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For Both Cross and Flag: Catholic Action, Anti-Catholicism, and National Security Politics in World War II San Francisco

William Issel

Publication Year: 2009

Against a backdrop of war and anti-Catholic sentiment, one man loses his rights because he is falsely accused
In this fascinating, detailed history, William Issel recounts the civil rights abuses suffered by Sylvester Andriano, an Italian American Catholic civil leader whose religious and political activism in San Francisco provoked an Anti-Catholic campaign against him. A leading figure in the Catholic Action movement, Andriano was falsely accused in state and federal Un-American Activities Committee hearings of having Fascist sympathies prior to and during World War II. As his ordeal began, Andriano was subjected to a hostile investigation by the FBI, whose confidential informants were his political rivals. Furthermore, the U.S. Army ordered him to be relocated on the grounds that he was a security risk.

For Both Cross and Flag provides a dramatic illustration of what can happen when parties to urban political rivalries, rooted in religious and ideological differences, seize the opportunity provided by a wartime national security emergency to demonize their enemy as “a potentially dangerous person.”

Issel presents a cast of characters that includes archbishops, radicals, the Kremlin, and J. Edgar Hoover, to examine the significant role faith-based political activism played in the political culture that violated Andriano’s constitutional rights. Exploring the ramifications of this story, For Both Cross and Flag presents interesting implications for contemporary events and issues relating to urban politics, ethnic groups, and religion in a time of war.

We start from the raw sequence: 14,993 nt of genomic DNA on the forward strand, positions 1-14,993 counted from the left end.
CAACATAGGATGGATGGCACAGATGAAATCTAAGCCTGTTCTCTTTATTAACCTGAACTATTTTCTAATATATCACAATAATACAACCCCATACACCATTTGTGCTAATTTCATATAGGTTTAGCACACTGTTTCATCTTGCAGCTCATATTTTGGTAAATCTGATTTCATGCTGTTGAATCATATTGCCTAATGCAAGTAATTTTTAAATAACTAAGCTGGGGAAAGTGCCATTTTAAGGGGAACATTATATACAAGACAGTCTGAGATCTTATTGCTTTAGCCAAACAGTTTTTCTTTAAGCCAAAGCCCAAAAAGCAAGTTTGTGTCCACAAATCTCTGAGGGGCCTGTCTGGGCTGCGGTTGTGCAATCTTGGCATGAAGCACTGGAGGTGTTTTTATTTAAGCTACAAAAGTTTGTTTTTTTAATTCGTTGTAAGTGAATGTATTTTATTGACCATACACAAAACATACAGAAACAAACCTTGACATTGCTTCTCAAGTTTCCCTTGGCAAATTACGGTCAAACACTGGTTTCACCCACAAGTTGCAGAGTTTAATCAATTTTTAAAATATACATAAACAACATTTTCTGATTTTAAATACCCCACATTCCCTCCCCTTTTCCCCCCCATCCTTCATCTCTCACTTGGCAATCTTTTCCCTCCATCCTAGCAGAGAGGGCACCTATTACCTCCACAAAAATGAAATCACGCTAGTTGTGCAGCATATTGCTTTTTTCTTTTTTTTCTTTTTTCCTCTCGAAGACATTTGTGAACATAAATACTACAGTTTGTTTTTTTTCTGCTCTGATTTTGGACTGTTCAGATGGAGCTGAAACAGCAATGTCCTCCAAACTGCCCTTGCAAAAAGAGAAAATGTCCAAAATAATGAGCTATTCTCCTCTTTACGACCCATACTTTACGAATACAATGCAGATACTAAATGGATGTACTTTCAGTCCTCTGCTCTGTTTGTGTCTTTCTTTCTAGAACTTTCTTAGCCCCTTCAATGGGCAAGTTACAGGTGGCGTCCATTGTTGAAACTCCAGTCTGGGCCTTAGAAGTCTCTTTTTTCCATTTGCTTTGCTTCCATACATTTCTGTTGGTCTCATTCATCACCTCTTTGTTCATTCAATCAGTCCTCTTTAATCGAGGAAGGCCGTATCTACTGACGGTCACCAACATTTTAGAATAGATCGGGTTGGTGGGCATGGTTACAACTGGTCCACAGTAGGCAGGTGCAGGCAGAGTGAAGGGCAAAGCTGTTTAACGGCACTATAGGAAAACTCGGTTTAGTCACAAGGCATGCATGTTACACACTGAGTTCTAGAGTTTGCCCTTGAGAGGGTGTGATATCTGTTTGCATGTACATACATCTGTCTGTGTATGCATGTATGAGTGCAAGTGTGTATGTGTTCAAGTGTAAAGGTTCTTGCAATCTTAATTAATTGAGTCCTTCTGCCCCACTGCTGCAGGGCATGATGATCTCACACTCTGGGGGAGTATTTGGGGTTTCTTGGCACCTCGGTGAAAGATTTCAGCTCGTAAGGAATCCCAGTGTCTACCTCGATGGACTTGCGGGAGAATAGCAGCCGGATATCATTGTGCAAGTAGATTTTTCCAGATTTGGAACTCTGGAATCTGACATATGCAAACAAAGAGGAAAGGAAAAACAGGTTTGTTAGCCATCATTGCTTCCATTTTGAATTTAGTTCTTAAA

Published by: Temple University Press

Title Page, Copyright

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pp. v-vi

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pp. vii-viii

This book could not have been written without the assistance of Jeffrey M. Burns, the director of the Chancery Archives of the Archdiocese of San Francisco; Susan Goldstein, Pat Akre, Christina Moretta, Tami J. Suzuki, and their colleagues at the San Francisco History Center of the San Francisco Public Library; ...

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pp. 1-14

Massachusetts Congressman Thomas P. O’Neill once famously remarked that in the United States, “all politics are local.” O’Neill made a good point, but it was only half true, because local politics in the United States, especially during wartime, have also been shaped by the political and religious loyalties that immigrants bring with them. ...

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1. Sylvester Andriano, a Catholic Attorney in San Francisco

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pp. 15-22

Sylvester Andriano began his lifelong practice of combining the promotion of Catholicism with the preservation of Italian culture during his student days at St. Mary’s College of California. Then located in Oakland, across the bay from San Francisco, the men’s college attracted the aspiring sons of Catholic families ...

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2. Anti-Catholicism in Little Italy

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pp. 23-32

Sylvester Andriano, firmly committed to Catholicism, Americanization, and the maintenance of his Italian cultural heritage, built his law practice in the growing community of Little Italy. But most of the city’s Italian community demonstrated little interest in citizenship or Americanization. As the decade of the twenties began, ...

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3. Catholic Action,from Rome to San Francisco

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pp. 33-42

When Father Albert Bandini insisted that one could support Fascist Italy and still be a good Catholic, he was expressing the mainstream view among the nation’s Catholics during the 1920s. They could justify their position by citing the practice of the Vatican itself, which criticized certain practices of the regime but did not declare the Fascist state ...

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4. Catholic Action Theory and Practice in San Francisco